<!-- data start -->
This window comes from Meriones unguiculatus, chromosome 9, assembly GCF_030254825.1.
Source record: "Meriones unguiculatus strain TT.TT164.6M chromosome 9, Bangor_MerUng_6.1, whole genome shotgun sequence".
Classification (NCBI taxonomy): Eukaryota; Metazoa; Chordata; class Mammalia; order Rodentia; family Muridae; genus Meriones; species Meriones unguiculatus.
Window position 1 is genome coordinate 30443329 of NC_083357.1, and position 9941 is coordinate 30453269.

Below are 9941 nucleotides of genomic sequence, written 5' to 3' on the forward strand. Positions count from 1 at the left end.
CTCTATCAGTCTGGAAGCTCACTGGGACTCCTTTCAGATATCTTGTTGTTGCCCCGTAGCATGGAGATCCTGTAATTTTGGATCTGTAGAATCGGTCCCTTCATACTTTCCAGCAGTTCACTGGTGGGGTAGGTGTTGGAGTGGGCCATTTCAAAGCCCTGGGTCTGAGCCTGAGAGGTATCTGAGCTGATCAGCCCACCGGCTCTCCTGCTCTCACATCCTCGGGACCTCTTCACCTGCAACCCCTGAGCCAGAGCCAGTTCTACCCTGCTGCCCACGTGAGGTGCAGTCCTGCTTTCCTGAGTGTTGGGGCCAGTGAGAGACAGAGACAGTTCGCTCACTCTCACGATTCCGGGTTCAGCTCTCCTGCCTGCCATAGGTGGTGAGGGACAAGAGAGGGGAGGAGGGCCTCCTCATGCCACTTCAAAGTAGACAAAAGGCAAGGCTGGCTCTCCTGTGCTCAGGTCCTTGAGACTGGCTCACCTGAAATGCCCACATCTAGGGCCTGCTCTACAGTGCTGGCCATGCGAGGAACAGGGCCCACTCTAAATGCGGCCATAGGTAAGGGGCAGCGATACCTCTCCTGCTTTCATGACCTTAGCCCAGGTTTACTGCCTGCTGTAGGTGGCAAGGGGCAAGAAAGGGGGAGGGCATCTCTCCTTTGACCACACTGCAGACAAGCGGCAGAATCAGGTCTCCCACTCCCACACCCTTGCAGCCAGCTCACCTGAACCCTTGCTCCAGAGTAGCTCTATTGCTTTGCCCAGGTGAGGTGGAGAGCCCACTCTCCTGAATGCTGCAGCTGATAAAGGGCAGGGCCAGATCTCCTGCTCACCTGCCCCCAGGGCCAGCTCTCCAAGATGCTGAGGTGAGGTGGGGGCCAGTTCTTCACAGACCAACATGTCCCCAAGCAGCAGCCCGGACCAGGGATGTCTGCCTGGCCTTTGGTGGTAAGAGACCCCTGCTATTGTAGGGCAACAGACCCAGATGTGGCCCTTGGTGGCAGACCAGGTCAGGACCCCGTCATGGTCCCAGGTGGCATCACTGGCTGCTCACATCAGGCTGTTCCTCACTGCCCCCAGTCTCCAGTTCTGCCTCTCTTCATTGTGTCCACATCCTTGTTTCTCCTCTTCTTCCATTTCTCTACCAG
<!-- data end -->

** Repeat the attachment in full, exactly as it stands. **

This window comes from Meriones unguiculatus, chromosome 9, assembly GCF_030254825.1.
Source record: "Meriones unguiculatus strain TT.TT164.6M chromosome 9, Bangor_MerUng_6.1, whole genome shotgun sequence".
Classification (NCBI taxonomy): Eukaryota; Metazoa; Chordata; class Mammalia; order Rodentia; family Muridae; genus Meriones; species Meriones unguiculatus.
Window position 1 is genome coordinate 30443329 of NC_083357.1, and position 9941 is coordinate 30453269.

Below are 9941 nucleotides of genomic sequence, written 5' to 3' on the forward strand. Positions count from 1 at the left end.
CTCTATCAGTCTGGAAGCTCACTGGGACTCCTTTCAGATATCTTGTTGTTGCCCCGTAGCATGGAGATCCTGTAATTTTGGATCTGTAGAATCGGTCCCTTCATACTTTCCAGCAGTTCACTGGTGGGGTAGGTGTTGGAGTGGGCCATTTCAAAGCCCTGGGTCTGAGCCTGAGAGGTATCTGAGCTGATCAGCCCACCGGCTCTCCTGCTCTCACATCCTCGGGACCTCTTCACCTGCAACCCCTGAGCCAGAGCCAGTTCTACCCTGCTGCCCACGTGAGGTGCAGTCCTGCTTTCCTGAGTGTTGGGGCCAGTGAGAGACAGAGACAGTTCGCTCACTCTCACGATTCCGGGTTCAGCTCTCCTGCCTGCCATAGGTGGTGAGGGACAAGAGAGGGGAGGAGGGCCTCCTCATGCCACTTCAAAGTAGACAAAAGGCAAGGCTGGCTCTCCTGTGCTCAGGTCCTTGAGACTGGCTCACCTGAAATGCCCACATCTAGGGCCTGCTCTACAGTGCTGGCCATGCGAGGAACAGGGCCCACTCTAAATGCGGCCATAGGTAAGGGGCAGCGATACCTCTCCTGCTTTCATGACCTTAGCCCAGGTTTACTGCCTGCTGTAGGTGGCAAGGGGCAAGAAAGGGGGAGGGCATCTCTCCTTTGACCACACTGCAGACAAGCGGCAGAATCAGGTCTCCCACTCCCACACCCTTGCAGCCAGCTCACCTGAACCCTTGCTCCAGAGTAGCTCTATTGCTTTGCCCAGGTGAGGTGGAGAGCCCACTCTCCTGAATGCTGCAGCTGATAAAGGGCAGGGCCAGATCTCCTGCTCACCTGCCCCCAGGGCCAGCTCTCCAAGATGCTGAGGTGAGGTGGGGGCCAGTTCTTCACAGACCAACATGTCCCCAAGCAGCAGCCCGGACCAGGGATGTCTGCCTGGCCTTTGGTGGTAAGAGACCCCTGCTATTGTAGGGCAACAGACCCAGATGTGGCCCTTGGTGGCAGACCAGGTCAGGACCCCGTCATGGTCCCAGGTGGCATCACTGGCTGCTCACATCAGGCTGTTCCTCACTGCCCCCAGTCTCCAGTTCTGCCTCTCTTCATTGTGTCCACATCCTTGTTTCTCCTCTTCTTCCATTTCTCTACCAG